Divergent News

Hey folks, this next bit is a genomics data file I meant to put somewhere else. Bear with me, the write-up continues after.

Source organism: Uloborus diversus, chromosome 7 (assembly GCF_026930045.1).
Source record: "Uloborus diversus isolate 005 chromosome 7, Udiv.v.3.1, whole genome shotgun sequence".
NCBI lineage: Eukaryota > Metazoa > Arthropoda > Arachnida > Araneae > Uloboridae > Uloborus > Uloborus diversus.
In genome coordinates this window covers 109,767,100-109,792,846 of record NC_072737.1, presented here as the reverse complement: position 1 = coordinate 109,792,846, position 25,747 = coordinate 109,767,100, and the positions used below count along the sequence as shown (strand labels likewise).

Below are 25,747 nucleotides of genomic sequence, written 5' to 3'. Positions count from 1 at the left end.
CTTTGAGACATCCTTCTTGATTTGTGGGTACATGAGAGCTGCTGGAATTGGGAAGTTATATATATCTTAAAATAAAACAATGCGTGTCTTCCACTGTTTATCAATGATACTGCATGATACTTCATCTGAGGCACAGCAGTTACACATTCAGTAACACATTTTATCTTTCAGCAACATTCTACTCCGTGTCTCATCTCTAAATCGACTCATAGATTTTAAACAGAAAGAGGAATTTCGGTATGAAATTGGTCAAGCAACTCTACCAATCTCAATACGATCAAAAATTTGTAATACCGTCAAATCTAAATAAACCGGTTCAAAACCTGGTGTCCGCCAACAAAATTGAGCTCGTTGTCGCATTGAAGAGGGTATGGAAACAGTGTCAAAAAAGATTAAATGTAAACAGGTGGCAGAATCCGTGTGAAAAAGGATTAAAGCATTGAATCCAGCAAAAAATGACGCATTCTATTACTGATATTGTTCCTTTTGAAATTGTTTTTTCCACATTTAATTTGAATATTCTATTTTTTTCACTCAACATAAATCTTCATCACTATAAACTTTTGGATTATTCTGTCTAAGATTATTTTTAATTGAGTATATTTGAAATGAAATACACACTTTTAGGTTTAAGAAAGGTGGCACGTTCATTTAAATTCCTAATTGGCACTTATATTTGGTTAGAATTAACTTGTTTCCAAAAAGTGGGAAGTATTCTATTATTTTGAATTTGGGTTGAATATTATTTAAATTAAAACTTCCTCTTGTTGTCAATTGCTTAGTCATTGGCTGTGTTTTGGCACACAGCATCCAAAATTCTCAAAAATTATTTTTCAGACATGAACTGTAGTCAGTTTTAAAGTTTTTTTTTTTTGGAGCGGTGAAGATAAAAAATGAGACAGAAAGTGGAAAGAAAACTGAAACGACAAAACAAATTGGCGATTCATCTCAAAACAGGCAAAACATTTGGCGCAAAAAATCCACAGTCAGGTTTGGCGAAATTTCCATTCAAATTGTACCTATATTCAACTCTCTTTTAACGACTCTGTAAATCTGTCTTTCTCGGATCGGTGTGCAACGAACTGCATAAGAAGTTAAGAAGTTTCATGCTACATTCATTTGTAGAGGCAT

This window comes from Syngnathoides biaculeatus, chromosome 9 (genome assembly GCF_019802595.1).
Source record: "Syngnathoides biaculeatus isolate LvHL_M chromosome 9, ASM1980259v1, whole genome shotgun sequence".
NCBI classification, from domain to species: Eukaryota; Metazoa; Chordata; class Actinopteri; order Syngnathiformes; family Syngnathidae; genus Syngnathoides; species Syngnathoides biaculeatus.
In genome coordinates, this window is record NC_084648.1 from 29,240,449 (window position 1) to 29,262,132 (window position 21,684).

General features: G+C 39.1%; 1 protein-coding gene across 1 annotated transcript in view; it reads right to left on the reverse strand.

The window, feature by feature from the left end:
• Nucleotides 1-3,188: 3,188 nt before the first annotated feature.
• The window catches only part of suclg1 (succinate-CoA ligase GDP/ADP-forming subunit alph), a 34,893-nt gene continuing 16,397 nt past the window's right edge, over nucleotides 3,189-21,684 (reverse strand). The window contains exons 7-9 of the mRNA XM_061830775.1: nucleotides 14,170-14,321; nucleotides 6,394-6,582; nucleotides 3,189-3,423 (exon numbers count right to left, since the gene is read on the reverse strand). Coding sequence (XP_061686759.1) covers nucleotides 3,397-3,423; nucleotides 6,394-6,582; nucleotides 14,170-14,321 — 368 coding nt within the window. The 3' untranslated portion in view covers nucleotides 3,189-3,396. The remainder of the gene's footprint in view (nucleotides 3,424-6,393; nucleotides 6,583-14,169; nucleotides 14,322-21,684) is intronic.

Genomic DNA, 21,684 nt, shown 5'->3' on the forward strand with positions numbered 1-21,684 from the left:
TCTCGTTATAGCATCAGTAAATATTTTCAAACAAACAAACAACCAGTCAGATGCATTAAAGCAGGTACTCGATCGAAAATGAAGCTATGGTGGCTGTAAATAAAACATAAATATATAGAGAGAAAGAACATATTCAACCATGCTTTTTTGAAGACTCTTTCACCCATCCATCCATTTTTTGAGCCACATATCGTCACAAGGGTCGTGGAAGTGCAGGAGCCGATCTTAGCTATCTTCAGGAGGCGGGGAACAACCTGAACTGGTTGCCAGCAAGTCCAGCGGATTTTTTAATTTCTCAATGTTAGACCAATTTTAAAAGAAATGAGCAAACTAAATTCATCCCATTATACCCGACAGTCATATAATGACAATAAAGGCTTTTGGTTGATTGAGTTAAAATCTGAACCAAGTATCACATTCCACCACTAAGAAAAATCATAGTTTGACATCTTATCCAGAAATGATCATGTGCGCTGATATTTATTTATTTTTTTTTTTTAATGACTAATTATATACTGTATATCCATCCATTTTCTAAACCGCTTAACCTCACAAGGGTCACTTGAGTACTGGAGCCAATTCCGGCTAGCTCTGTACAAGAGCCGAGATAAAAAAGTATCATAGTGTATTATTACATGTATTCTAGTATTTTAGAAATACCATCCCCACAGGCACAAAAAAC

Carlos Vieira Foundation & 51Fifty Energy Drink Ask For Donations While Promoting Stigma for Autism Program Chuck Lenoard on mentions the stigma children with autism face (bad kids, etc) and notes how the term mentally retarded is no longer an acceptable term. Yet the company, 51 Fifty Energy Drink, with the slogan “Live The Madness” is still promoting mental illness stigma with their branding. Having a mental illness is not a choice. Being a badass is a choice. Do you know what children and people with autism also have comorbidties that include mental illness? These folks already have enough stigma aimed at them from society without cementing the slang version of the term 5150 slapped on the puzzle pieces logo known for autism awareness. It’s unacceptable to promote autism awareness with this brand name and slogan. The 51 Fifty Energy Drink promotes its consumers as risk-takers and anyone who dares to chase their dreams despite naysayers. The founder, Carlos Vieira, named the company after being labeled “crazy”  by friends by choosing high-risk behaviors in race car driving. The name of this product is akin to calling it “Retarded: Get Your Stupid On,” or “Catch Cancer: Live Like There’s No Tomorrow.” I’m asking the company to do better with their brand and marketing, and to stop promoting mental illness stigma by launching a petition on ( Inline image 2) and at ( 1). The campaigns were created this weekend. Already the campaign on has 57 supporters. 51 Fifty Energy Drink is carried by all California Fastrip locations, Fresh and Easy stores, and is growing their reach into the Arizona market. Please join me in letting this company know they can and need to do better. Here are some links to show the connection to stigma and autism in society. Serial Killers, Autism, and Mass Murder – Once Again Asperger’s, Autism, and Mass Murder  Studies within the past 15 years have shown about 70 percent of people with autism spectrum disorders may meet criteria for what are known as comorbid mental health disorders described in psychiatry’s diagnostic manual, the DSM-IV. One 2011 study from the University of Gothenburg in Sweden found about 70 percent of young adults with Asperger syndrome had experienced at least one episode of depression. Part of the reason it is so hard to separate out mental illnesses from autism is that autism is still not fully understood and looks different in each person. For more about #TheReal5150  and the campaign’s goal of breaking the stigma of mental illness visit:

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